The concept of civil society was borrowed from eighteenth-century Europe to provide a framework for understanding the transition to post-authoritarian regimes in Latin America and postcommunist regimes elsewhere.
In China, the Democracy Movement forced the concept onto the intellectual agenda during the struggle to come to terms with the growth of dissent and the failure of student activism to find a secure foothold.
The question that drives this book is whether this concept is useful for analyzing China, and if so, in what ways and within what limits.
Part One stakes out the three main positions: that civil society as defined in the Western context is useful for analyzing China; that the concept needs to be revised to include state-led civil society; and that the concept must be jettisoned in favor of one derived entirely from the Chinese context.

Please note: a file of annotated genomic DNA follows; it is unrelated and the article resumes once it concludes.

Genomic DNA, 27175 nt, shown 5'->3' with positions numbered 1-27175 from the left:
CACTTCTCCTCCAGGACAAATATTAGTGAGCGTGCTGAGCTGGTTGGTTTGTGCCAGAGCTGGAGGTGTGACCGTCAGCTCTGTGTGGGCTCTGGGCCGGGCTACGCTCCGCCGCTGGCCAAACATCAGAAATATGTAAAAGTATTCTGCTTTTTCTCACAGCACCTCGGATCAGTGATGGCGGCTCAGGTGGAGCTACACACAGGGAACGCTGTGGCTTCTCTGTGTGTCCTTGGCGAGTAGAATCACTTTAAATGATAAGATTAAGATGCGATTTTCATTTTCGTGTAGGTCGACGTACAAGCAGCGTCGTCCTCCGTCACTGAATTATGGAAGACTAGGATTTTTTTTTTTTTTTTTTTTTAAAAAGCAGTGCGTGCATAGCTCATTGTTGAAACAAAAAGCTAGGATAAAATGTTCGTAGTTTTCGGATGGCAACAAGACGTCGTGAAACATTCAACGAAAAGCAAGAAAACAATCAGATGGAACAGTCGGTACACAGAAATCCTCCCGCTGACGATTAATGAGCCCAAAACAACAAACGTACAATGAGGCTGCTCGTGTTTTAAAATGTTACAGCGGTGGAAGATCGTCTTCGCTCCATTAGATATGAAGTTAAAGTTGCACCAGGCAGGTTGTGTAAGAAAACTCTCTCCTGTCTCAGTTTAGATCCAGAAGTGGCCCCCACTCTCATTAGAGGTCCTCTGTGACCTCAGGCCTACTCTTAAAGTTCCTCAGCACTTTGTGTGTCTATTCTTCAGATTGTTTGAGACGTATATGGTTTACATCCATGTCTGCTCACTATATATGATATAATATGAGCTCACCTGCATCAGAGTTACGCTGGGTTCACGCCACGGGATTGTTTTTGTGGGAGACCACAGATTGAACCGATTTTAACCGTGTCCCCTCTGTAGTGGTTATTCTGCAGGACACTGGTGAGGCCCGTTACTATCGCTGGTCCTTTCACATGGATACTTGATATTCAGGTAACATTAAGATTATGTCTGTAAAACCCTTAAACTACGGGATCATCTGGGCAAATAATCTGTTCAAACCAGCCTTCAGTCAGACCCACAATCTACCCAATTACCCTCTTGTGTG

Part Two presents four case studies: of universities, youth, trade unions, and rural society.
In addition to being the first broadly based book on civil society in China, the important contribution of this book is that it recognizes that it is necessary to retheorize civil society as linked to the state, contrary to the Western notion of civil society as opposed to the state.
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